Frequently used commands in bioinformatics
The main goal of the fuc package is to wrap some of the most frequently used commands in the field of bioinformatics into one place.
You can use fuc for both command line interface (CLI) and application programming interface (API) whose documentations are available at Read the Docs.
Currently, the following file formats are supported by fuc:
- Sequence Alignment/Map (SAM)
- Binary Alignment/Map (BAM)
- Variant Call Format (VCF)
- Mutation Annotation Format (MAF)
- Browser Extensible Data (BED)
- delimiter-separated values format (e.g. comma-separated values or CSV format)
Additionally, you can use fuc to parse output data from the following programs:
- Ensembl Variant Effect Predictor (VEP)
- bcl2fastq and bcl2fastq2
Your contributions (e.g. feature ideas, pull requests) are most welcome.
To print the header of a BAM file:
$ fuc bam_head example.bam
To find intersection between BED files:
$ fuc bed_intxn 1.bed 2.bed 3.bed > intersect.bed
To count sequence reads in a FASTQ file:
$ fuc fq_count example.fastq
To check whether a file exists in the operating system:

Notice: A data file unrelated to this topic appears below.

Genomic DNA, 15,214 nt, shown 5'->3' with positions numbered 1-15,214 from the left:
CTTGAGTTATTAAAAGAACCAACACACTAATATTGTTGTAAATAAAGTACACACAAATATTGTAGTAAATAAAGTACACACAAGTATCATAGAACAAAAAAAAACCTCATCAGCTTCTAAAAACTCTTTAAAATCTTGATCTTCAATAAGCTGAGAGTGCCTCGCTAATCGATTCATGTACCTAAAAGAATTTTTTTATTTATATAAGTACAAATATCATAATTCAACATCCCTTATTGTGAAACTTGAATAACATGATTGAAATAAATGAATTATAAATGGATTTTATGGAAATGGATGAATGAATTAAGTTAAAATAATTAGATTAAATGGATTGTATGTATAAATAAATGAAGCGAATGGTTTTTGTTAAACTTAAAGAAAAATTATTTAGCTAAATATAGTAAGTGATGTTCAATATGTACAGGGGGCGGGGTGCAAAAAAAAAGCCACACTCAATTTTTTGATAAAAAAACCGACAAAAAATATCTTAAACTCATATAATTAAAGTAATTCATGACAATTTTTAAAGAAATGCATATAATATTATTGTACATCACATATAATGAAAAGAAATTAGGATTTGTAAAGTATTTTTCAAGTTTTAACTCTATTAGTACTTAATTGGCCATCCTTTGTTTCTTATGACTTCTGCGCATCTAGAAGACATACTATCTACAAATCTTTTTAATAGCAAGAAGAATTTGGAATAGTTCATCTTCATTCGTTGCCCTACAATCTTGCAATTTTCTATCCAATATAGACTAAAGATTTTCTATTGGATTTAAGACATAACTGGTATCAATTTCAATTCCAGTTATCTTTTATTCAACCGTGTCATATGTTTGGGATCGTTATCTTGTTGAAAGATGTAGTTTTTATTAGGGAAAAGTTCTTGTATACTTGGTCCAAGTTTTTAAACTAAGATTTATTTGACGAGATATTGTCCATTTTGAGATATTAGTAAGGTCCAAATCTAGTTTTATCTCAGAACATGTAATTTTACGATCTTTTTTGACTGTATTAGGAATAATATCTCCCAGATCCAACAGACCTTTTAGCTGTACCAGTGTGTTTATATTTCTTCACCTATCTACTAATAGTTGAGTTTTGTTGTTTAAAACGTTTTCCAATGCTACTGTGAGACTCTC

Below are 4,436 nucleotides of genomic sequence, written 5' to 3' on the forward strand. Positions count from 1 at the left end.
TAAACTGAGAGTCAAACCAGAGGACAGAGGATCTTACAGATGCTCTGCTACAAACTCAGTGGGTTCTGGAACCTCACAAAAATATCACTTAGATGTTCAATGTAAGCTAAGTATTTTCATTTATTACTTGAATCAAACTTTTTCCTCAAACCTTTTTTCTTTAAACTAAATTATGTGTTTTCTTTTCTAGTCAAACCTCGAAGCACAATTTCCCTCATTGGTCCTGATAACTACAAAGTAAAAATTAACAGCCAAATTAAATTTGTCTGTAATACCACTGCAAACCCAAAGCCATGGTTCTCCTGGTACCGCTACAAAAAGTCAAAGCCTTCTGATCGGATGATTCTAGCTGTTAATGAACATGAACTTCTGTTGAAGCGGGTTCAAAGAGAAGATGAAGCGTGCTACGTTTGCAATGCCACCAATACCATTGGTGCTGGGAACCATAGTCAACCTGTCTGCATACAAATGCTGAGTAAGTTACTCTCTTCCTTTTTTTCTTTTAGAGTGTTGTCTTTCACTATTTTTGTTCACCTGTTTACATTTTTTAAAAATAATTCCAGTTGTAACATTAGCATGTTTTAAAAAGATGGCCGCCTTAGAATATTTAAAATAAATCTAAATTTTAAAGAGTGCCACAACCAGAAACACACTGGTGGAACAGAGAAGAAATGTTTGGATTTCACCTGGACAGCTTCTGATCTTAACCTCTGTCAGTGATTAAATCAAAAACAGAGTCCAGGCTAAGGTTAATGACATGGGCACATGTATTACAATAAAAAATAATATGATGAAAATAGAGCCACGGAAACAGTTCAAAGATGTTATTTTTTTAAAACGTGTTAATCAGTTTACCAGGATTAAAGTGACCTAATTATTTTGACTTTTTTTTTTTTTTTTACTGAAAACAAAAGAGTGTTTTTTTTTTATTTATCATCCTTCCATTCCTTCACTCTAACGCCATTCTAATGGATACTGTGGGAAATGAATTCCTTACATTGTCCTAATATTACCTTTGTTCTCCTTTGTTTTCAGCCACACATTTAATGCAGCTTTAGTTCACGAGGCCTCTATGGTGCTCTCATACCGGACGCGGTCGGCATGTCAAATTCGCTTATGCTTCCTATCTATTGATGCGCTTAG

$ fuc fuc_exist example.txt
To find all VCF files within the current directory recursively:
$ fuc fuc_find . vcf
To merge two tab-delimited files:
$ fuc tbl_merge left.txt right.txt > merged.txt
To merge VCF files:
$ fuc vcf_merge 1.vcf 2.vcf 3.vcf > merged.vcf
To filter a VCF file annotated by Ensemble VEP:
$ fuc vcf_vep in.vcf 'SYMBOL == "TP53"' > out.vcf
To filter a VCF file based on a BED file:
>>> from fuc import pyvcf >>> vf = pyvcf.VcfFrame.from_file('original.vcf') >>> filtered_vf = vf.filter_bed('targets.bed') >>> filtered_vf.to_file('filtered.vcf')
To remove indels from a VCF file:
>>> from fuc import pyvcf >>> vf = pyvcf.VcfFrame.from_file('with_indels.vcf') >>> filtered_vf = vf.filter_indel() >>> filtered_vf.to_file('no_indels.vcf')
To create a Venn diagram showing genotype concordance between groups:
>>> from fuc import pyvcf, common >>> common.load_dataset('pyvcf') >>> f = '~/fuc-data/pyvcf/plot_comparison.vcf' >>> vf = pyvcf.VcfFrame.from_file(f) >>> a = ['Steven_A', 'John_A', 'Sara_A'] >>> b = ['Steven_B', 'John_B', 'Sara_B'] >>> c = ['Steven_C', 'John_C', 'Sara_C'] >>> vf.plot_comparison(a, b, c)
To create various figures for normal-tumor analysis:
>>> import matplotlib.pyplot as plt >>> from fuc import common, pyvcf >>> common.load_dataset('pyvcf') >>> vf = pyvcf.VcfFrame.from_file('~/fuc-data/pyvcf/normal-tumor.vcf') >>> af = pyvcf.AnnFrame.from_file('~/fuc-data/pyvcf/normal-tumor-annot.tsv', 'Sample') >>> normal = af.df[af.df.Tissue == 'Normal'].index >>> tumor = af.df[af.df.Tissue == 'Tumor'].index >>> fig, [[ax1, ax2], [ax3, ax4]] = plt.subplots(2, 2, figsize=(10, 10)) >>> vf.plot_tmb(ax=ax1) >>> vf.plot_tmb(ax=ax2, af=af, hue='Tissue') >>> vf.plot_hist('DP', ax=ax3, af=af, hue='Tissue') >>> vf.plot_regplot(normal, tumor, ax=ax4) >>> plt.tight_layout()